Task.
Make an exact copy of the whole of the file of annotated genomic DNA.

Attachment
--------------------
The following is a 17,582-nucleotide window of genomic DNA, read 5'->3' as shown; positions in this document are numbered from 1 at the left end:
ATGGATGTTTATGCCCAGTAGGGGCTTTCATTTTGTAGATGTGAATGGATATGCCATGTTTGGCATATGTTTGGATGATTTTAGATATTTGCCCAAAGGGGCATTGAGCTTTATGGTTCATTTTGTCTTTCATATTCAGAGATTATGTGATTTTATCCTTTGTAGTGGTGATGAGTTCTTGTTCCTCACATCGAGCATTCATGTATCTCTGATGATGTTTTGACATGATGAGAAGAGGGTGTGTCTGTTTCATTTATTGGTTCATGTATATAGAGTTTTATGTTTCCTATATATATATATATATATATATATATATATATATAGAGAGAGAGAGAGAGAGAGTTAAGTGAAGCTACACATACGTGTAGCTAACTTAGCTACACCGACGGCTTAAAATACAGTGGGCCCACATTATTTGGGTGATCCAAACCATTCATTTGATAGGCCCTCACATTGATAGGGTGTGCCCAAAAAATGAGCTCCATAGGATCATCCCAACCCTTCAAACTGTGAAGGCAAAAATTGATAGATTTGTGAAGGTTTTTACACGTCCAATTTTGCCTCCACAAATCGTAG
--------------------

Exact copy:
The following is a 17,582-nucleotide window of genomic DNA, read 5'->3' as shown; positions in this document are numbered from 1 at the left end:
ATGGATGTTTATGCCCAGTAGGGGCTTTCATTTTGTAGATGTGAATGGATATGCCATGTTTGGCATATGTTTGGATGATTTTAGATATTTGCCCAAAGGGGCATTGAGCTTTATGGTTCATTTTGTCTTTCATATTCAGAGATTATGTGATTTTATCCTTTGTAGTGGTGATGAGTTCTTGTTCCTCACATCGAGCATTCATGTATCTCTGATGATGTTTTGACATGATGAGAAGAGGGTGTGTCTGTTTCATTTATTGGTTCATGTATATAGAGTTTTATGTTTCCTATATATATATATATATATATATATATATATATATAGAGAGAGAGAGAGAGAGAGTTAAGTGAAGCTACACATACGTGTAGCTAACTTAGCTACACCGACGGCTTAAAATACAGTGGGCCCACATTATTTGGGTGATCCAAACCATTCATTTGATAGGCCCTCACATTGATAGGGTGTGCCCAAAAAATGAGCTCCATAGGATCATCCCAACCCTTCAAACTGTGAAGGCAAAAATTGATAGATTTGTGAAGGTTTTTACACGTCCAATTTTGCCTCCACAAATCGTAG